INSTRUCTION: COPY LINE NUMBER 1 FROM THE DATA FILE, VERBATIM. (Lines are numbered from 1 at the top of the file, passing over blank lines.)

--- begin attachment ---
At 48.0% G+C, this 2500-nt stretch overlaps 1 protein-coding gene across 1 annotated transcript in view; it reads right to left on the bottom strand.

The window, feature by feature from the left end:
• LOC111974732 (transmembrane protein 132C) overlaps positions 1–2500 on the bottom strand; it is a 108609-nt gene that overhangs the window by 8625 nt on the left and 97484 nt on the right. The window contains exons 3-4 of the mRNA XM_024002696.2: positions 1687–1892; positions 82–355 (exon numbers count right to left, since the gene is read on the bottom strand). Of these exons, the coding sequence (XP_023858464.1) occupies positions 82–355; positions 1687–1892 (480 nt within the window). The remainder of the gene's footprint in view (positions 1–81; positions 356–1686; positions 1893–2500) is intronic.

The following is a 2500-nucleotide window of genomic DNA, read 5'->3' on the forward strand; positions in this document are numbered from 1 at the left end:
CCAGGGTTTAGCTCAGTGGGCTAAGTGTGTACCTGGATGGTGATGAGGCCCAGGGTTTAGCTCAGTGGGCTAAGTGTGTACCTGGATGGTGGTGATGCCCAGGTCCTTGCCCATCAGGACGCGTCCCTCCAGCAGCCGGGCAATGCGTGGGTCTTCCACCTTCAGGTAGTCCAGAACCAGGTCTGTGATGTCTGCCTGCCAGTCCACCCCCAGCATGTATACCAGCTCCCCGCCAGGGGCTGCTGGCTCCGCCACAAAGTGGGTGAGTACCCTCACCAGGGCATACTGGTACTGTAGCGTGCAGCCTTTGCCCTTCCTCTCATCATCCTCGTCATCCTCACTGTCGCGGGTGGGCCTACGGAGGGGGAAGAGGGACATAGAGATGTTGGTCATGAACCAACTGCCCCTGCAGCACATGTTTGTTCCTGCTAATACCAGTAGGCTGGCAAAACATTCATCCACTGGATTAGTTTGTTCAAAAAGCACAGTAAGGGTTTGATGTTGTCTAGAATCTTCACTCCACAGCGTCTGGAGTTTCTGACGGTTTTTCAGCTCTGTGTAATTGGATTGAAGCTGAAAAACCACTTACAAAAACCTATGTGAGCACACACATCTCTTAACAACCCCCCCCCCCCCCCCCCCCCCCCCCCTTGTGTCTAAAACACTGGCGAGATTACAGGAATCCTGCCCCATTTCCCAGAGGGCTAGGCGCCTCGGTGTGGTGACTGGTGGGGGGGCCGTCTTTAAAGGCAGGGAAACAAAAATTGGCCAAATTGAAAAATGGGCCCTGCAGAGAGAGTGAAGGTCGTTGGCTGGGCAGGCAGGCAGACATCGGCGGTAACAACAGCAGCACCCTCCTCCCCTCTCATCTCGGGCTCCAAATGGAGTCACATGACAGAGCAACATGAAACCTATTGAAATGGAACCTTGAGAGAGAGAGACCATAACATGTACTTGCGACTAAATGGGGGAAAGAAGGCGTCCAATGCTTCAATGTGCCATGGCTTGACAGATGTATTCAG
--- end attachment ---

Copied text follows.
At 48.0% G+C, this 2500-nt stretch overlaps 1 protein-coding gene across 1 annotated transcript in view; it reads right to left on the bottom strand.